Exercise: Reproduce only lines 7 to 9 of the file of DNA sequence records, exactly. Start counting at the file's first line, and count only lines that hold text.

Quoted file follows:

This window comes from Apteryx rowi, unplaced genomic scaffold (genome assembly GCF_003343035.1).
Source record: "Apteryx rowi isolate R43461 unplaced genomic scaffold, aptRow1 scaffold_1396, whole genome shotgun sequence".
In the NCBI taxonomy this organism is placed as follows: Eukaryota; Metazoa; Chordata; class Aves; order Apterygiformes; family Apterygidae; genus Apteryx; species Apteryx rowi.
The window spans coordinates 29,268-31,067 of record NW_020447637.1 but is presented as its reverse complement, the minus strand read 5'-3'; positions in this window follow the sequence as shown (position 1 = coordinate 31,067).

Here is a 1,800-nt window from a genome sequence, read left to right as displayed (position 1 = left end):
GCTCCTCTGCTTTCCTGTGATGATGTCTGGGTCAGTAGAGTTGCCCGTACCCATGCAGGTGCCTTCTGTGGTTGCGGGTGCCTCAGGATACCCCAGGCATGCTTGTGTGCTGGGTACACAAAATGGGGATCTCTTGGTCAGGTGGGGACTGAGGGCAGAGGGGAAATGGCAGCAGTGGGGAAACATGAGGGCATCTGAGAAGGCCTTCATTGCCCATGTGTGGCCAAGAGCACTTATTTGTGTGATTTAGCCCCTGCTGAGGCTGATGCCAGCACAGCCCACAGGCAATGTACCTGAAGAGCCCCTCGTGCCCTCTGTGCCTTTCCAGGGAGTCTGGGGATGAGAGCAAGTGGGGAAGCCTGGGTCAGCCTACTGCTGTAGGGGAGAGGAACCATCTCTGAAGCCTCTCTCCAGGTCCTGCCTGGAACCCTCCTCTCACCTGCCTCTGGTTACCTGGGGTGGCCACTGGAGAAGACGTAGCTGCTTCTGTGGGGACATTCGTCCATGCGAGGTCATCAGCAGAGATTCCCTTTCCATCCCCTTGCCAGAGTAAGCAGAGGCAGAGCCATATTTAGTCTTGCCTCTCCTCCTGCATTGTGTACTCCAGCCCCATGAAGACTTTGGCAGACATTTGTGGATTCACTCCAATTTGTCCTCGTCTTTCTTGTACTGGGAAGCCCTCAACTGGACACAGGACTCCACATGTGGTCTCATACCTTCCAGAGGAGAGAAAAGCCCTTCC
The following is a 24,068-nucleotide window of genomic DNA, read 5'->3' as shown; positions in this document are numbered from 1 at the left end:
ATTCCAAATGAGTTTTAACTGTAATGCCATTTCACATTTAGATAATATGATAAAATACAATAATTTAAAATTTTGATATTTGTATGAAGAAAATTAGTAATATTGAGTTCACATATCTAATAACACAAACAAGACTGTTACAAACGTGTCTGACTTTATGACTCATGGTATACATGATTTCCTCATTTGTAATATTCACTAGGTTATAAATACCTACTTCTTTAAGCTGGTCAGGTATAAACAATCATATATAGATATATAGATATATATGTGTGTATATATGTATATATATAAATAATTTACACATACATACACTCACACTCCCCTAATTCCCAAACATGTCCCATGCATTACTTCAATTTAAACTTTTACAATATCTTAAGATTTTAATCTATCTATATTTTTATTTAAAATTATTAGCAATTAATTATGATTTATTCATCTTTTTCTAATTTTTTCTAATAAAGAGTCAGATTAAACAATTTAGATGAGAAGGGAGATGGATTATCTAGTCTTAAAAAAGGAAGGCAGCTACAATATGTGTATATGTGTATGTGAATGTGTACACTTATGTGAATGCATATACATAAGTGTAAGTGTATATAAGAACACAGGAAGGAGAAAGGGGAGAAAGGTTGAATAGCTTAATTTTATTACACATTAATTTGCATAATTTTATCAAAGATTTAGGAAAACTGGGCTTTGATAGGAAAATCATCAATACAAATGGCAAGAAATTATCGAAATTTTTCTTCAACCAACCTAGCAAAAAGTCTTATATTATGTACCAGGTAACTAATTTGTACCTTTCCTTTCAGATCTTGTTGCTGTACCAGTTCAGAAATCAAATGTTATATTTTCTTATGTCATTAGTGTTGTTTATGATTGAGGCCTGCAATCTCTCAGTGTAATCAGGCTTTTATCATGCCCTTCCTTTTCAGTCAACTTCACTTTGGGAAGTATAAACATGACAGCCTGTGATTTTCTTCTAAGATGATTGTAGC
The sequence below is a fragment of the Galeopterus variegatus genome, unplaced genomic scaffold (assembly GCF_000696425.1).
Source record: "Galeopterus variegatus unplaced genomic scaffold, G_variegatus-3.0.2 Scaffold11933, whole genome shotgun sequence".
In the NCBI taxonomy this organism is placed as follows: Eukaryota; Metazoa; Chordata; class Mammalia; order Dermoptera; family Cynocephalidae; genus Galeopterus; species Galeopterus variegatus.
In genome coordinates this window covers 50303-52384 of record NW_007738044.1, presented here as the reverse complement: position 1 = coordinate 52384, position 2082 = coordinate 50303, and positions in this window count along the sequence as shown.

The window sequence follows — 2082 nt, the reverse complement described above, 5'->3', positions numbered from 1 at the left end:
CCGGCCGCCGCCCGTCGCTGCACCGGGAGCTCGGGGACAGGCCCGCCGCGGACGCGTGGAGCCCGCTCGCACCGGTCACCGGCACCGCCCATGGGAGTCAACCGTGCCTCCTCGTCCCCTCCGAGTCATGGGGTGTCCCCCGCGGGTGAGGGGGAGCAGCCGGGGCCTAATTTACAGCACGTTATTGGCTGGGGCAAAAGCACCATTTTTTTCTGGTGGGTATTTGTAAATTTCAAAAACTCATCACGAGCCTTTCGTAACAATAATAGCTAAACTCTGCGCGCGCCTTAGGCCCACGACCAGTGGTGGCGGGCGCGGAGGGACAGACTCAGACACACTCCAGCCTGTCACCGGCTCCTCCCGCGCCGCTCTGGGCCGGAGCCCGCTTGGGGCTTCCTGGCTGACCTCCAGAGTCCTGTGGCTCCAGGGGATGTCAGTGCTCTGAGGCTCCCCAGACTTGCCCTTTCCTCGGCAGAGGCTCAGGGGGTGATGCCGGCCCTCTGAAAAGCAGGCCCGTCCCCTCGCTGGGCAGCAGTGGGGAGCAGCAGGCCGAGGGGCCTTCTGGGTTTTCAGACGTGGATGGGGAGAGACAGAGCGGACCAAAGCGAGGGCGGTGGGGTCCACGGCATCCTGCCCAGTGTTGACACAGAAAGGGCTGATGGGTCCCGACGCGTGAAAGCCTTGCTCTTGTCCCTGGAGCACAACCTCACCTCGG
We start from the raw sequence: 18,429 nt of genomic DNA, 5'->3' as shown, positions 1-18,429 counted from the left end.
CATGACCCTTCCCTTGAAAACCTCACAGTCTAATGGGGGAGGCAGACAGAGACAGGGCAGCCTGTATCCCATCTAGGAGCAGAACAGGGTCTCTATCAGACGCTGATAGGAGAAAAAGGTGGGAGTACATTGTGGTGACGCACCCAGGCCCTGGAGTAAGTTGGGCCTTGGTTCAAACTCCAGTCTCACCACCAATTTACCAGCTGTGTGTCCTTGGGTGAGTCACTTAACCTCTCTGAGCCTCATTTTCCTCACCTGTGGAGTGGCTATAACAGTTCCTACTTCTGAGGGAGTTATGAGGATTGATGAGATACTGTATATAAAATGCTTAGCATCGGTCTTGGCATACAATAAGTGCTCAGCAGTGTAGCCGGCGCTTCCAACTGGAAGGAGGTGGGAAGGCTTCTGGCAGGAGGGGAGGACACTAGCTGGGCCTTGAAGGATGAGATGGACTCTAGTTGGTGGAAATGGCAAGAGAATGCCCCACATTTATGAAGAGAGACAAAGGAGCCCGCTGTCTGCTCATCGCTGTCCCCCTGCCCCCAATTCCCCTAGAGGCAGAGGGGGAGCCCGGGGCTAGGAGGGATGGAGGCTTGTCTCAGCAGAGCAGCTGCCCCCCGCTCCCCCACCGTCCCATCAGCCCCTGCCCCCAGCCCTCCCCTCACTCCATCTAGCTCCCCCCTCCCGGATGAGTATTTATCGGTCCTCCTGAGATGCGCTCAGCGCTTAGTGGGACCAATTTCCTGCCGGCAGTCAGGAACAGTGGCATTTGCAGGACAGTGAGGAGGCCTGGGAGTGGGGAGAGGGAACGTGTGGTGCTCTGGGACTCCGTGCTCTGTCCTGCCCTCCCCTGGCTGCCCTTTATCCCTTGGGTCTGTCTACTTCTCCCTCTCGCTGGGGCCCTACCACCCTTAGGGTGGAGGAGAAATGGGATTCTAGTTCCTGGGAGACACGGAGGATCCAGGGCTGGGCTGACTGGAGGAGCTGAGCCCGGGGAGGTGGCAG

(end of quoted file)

The following is a 24,068-nucleotide window of genomic DNA, read 5'->3' as shown; positions in this document are numbered from 1 at the left end:
ATTCCAAATGAGTTTTAACTGTAATGCCATTTCACATTTAGATAATATGATAAAATACAATAATTTAAAATTTTGATATTTGTATGAAGAAAATTAGTAATATTGAGTTCACATATCTAATAACACAAACAAGACTGTTACAAACGTGTCTGACTTTATGACTCATGGTATACATGATTTCCTCATTTGTAATATTCACTAGGTTATAAATACCTACTTCTTTAAGCTGGTCAGGTATAAACAATCATATATAGATATATAGATATATATGTGTGTATATATGTATATATATAAATAATTTACACATACATACACTCACACTCCCCTAATTCCCAAACATGTCCCATGCATTACTTCAATTTAAACTTTTACAATATCTTAAGATTTTAATCTATCTATATTTTTATTTAAAATTATTAGCAATTAATTATGATTTATTCATCTTTTTCTAATTTTTTCTAATAAAGAGTCAGATTAAACAATTTAGATGAGAAGGGAGATGGATTATCTAGTCTTAAAAAAGGAAGGCAGCTACAATATGTGTATATGTGTATGTGAATGTGTACACTTATGTGAATGCATATACATAAGTGTAAGTGTATATAAGAACACAGGAAGGAGAAAGGGGAGAAAGGTTGAATAGCTTAATTTTATTACACATTAATTTGCATAATTTTATCAAAGATTTAGGAAAACTGGGCTTTGATAGGAAAATCATCAATACAAATGGCAAGAAATTATCGAAATTTTTCTTCAACCAACCTAGCAAAAAGTCTTATATTATGTACCAGGTAACTAATTTGTACCTTTCCTTTCAGATCTTGTTGCTGTACCAGTTCAGAAATCAAATGTTATATTTTCTTATGTCATTAGTGTTGTTTATGATTGAGGCCTGCAATCTCTCAGTGTAATCAGGCTTTTATCATGCCCTTCCTTTTCAGTCAACTTCACTTTGGGAAGTATAAACATGACAGCCTGTGATTTTCTTCTAAGATGATTGTAGC
The sequence below is a fragment of the Galeopterus variegatus genome, unplaced genomic scaffold (assembly GCF_000696425.1).